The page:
Divorce, child custody, support, and even adoption require a form of legal guidance that is equal parts compassion and determination. The breakdown of a relationship creates turmoil and confusion for all parties involved—spouses, parents, children and extended family members. McQuarrie represents clients dealing with the complex issues that arise in family law cases.
McQuarrie LLP’s family lawyers in Surrey have broad experience in:
Our family law litigators are ready to assist you with enforcing any past agreements or judgements.
Initiating these cases can be very stressful, but it’s important that you get started as soon as possible if you suspect you may need to file a legal challenge in the future. We start with an objective and pragmatic review of your rights and obligations with respect to your position. From there, we review your goals and preferred outcomes and help you develop an appropriate strategy for negotiation, mediation and, if necessary, litigation.
If you’re interested in learning more about Canadian family laws, we’ve provided more information on common issues in the sections below. If you have any additional questions about how the Canadian Family Law Act may affect your case, please contact us to request a consultation.
The new Family Law Act was passed on March 18th 2013. The primary goals of the law are to better protect the safety and interests of children, and to clarify parental responsibilities and the division of assets during separations and divorces. The bill also addresses issues of family violence and encourages the use of alternative dispute resolution.
Below, you can find some summaries of the law and how it applies to children and property. If you’re looking for general information about separations, you can learn more about our separation services.
Under the BC Family Law Act, there are provisions that indicate that select forms of property will no longer be divided between divorcing parties, whether married or under common law. Examples of property that might be excluded from the division of assets include pre-relationship property and property that is inherited.
The Family Law Act has also redefined the term “Family Property” to include all property owned by one or both spouses at the date of separation (unless otherwise excluded). If the property is excluded, then only the increase in the value of the asset over the course of the relationship can be divided.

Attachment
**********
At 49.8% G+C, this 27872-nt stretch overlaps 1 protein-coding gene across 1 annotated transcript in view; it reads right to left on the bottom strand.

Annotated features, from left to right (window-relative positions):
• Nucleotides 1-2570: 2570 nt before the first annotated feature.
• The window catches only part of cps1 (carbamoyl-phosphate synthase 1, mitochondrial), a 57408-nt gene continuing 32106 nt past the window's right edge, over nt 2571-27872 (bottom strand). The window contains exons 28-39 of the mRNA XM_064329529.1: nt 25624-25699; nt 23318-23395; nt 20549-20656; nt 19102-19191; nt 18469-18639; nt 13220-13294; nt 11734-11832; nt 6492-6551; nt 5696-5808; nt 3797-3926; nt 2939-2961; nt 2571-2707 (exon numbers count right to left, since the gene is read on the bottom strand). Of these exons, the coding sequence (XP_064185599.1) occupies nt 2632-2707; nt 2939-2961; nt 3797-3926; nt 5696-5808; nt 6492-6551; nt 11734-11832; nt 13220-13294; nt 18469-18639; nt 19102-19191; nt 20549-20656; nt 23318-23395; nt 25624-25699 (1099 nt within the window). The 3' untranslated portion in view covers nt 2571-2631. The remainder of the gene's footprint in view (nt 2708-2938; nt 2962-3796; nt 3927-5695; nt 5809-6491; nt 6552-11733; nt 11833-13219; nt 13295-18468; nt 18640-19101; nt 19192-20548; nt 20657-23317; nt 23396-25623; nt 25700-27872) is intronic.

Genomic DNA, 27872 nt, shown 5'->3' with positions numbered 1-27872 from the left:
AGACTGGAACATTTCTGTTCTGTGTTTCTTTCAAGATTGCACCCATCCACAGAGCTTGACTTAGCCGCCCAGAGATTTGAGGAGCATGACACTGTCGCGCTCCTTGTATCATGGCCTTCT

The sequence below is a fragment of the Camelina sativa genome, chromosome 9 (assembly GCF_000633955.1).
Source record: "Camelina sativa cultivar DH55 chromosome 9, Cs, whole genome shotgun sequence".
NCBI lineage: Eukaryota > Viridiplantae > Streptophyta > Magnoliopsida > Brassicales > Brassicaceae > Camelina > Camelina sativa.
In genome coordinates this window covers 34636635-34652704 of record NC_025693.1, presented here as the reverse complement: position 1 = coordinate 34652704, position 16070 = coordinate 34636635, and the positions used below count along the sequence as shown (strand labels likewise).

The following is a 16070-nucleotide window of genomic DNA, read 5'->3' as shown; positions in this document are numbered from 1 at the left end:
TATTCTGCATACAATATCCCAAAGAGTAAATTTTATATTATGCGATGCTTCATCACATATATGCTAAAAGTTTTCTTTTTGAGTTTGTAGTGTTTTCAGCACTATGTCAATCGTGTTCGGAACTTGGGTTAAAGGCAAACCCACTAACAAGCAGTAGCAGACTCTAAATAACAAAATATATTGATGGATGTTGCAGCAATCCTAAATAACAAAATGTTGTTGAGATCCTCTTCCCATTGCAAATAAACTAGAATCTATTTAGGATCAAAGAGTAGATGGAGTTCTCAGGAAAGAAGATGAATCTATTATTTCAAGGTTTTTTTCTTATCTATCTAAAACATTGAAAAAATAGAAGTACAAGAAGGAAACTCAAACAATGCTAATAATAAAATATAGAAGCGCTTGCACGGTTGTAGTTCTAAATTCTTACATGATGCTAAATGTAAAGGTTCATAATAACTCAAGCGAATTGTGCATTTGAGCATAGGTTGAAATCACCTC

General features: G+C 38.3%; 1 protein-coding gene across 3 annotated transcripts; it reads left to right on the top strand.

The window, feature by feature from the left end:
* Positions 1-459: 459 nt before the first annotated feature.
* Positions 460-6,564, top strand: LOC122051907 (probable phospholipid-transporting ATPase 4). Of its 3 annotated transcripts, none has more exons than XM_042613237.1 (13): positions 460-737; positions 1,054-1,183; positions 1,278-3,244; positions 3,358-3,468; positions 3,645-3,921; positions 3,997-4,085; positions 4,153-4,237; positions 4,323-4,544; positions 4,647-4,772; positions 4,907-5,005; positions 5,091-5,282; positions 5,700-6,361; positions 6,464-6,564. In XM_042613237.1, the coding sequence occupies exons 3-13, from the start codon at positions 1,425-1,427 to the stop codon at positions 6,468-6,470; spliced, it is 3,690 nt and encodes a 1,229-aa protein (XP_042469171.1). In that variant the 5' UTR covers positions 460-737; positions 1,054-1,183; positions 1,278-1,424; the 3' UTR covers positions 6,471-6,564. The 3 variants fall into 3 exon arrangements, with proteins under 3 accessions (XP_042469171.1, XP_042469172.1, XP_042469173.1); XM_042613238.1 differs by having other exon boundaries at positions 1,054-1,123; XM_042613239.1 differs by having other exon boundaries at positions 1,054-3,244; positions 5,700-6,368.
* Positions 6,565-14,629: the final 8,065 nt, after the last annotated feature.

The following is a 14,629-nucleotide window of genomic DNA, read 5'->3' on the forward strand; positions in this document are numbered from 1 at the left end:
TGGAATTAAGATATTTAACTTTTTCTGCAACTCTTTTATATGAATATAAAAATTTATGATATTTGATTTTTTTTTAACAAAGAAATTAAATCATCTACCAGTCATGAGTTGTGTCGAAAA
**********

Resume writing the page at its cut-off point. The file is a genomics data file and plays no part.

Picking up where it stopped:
Whether an asset is used for a family purpose is not relevant in deciding if that asset is family property.
The Family Law Act was written with the objective of facilitating a parent’s continued involvement in the lives of their children. To reach this goal, the Family Law Act has either created or more adequately embraced a range of remedies and tools to address issues of non-compliance.
Some of the tools that the Family Law Act has embraced include:
A major goal of the Family Law Act is to make sure that the interests of children are properly protected. Under the Act, decisions that affect a child’s well being now must be considered solely on the basis of what would be in the best interest of that child. The Family Law Act has also expanded the criteria of the “best interests of the child test” to better protect the safety of children. Some of the new criteria include:
The most significant change brought about by the new Family Law Act is the establishment of a much-needed framework to determine a child’s legal parents. This framework is inclusive of modern parenthood and provides guidance in those instances where assisted reproduction has been used.
For more information on the new Family Law Act and how it relates to your legal situation, please contact the family law lawyers at McQuarrie.
Family violence is an issue that the Family Law Act has decided to address head on. One of the major points of difference that separates the new act from the old is the defining of the term “family violence.” By establishing an agreed upon definition of what can be considered “family violence”, the Family Law Act makes it easier for family law litigators and the courts to address this critical issue.
The Family Law Act has also created a new type of order – a protection order – that replaces the former Family Relations Act’s restraining orders. Similar to a restraining order, protection orders are put in place to limit contact and communication between family members in instances where an individual’s personal safety is threatened.